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When the Shelter-In-Place orders rolled out across the Bay Area back in March, we all hoped it was a temporary inconvenience that would be behind us by summer.  
While it has been a profoundly difficult year, there is hope that we will find our way back to a semblance of pre-COVID normal, but it is proving to be a slow and non-linear process.  The impact of COVID-19 will continue to affect the workplace for the foreseeable future.  Employers should be poised to respond to changing business conditions, government mandates and unique employee needs.
There is little doubt that many employers will be faced with COVID-related issues in their own workplace at some point.  Whether it's sick employees, fears of exposure, navigating leave laws, or stressed parents managing distance learning at home, employers will be asked to support their employees and adapt to the ever-changing landscape.
To support you to support your employees, we will be offering a monthly Covid-related workshop through at least the end of the year. Topics could include responses to employees who are sick, remote work issues, Covid-related leaves of absence and more. We will choose workshop topics based on your feedback and questions. Each session will have 30 minutes of information sharing and 30 minutes of Q&A. 
To give you a sense of what we'll discuss, we're going to share our top three questions and answers this week and another three next week. More details can be found in our COVID-19 Employer Guide.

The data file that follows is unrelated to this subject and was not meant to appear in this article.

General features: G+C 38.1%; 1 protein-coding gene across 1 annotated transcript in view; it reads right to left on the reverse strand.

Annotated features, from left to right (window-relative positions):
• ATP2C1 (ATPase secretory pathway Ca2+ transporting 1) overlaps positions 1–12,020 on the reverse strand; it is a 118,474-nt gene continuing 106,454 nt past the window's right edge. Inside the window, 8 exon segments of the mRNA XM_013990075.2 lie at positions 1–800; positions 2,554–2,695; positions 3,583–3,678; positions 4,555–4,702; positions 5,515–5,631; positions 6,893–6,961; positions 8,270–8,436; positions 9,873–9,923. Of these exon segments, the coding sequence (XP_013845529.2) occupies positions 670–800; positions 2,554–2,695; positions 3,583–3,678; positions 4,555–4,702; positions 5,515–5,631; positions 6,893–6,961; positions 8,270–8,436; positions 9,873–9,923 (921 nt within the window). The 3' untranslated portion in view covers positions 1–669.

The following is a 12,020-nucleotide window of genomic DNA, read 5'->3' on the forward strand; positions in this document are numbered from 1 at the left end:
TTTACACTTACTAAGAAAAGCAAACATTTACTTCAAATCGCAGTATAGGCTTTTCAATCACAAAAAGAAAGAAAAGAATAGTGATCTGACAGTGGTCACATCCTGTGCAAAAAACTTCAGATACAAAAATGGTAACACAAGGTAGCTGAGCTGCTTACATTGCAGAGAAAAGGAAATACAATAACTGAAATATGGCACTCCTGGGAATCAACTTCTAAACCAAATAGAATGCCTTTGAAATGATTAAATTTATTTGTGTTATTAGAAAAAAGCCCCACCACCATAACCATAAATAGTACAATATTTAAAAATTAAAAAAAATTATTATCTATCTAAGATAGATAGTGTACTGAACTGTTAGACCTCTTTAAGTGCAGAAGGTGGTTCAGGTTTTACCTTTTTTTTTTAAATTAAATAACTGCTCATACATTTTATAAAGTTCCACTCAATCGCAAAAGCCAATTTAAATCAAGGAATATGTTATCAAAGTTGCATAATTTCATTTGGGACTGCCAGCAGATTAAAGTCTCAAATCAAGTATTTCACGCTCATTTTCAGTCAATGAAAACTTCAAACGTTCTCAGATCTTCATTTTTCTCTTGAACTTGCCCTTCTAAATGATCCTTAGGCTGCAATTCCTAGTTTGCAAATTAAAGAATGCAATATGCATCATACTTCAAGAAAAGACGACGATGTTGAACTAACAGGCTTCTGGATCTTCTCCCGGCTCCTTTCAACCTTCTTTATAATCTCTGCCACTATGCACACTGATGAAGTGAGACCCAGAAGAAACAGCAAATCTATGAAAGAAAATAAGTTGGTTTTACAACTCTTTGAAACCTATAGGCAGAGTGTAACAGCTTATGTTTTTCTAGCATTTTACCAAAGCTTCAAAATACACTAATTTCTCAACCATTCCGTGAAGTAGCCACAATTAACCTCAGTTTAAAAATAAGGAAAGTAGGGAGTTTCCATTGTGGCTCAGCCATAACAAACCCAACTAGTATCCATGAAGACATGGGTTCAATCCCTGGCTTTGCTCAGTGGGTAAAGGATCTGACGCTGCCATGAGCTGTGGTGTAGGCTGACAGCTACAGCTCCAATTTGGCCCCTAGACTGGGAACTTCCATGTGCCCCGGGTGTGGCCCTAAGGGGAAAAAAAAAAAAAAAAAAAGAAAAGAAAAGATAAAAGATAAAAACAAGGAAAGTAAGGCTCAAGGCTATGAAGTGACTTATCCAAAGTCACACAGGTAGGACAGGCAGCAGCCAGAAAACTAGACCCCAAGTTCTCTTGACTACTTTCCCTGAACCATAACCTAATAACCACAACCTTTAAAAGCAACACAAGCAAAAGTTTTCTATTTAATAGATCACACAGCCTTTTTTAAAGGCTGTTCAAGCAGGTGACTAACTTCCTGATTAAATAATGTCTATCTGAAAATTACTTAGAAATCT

Since the original release of the Guide in June, numerous updates and additions have been made to keep the information and tools current.  A new section entitled, "Practical Application of COVID Guidelines" was created to provide specific action steps for responding to various COVID-related scenarios, including email and letter templates with live links, isolation and quarantine timelines, and employee benefit entitlements. 
2020 has been a whirlwind of new laws, financial complexities and never before seen employment issues.  Our goal is to lead our clients through the storm so they can focus on their business, retain their talent and position themselves for the next, best PPP:  Post-Pandemic Prosperity. :-)
Top 3 COVID-Related Questions This Week
1.     My employee's family member has tested positive for COVID-19 but my employee has no symptoms.  Can they come to work?
It depends.  If the family member is able to isolate in a separate area of the house and there has been and will be no contact, then your employee may report to work.  If there has been contact or it is not possible for the family member to isolate in a separate area, then the employee must quarantine for 14 days from the last day of contact.  If contact is ongoing, the clock resets each day until the infected person has completed isolation.
2.     We have an employee who was tested for COVID-19 nine days ago and just got a positive result today. The employee has been quarantining since the onset of symptoms. Do we need to inform the staff of possible exposure even though no one is showing symptoms?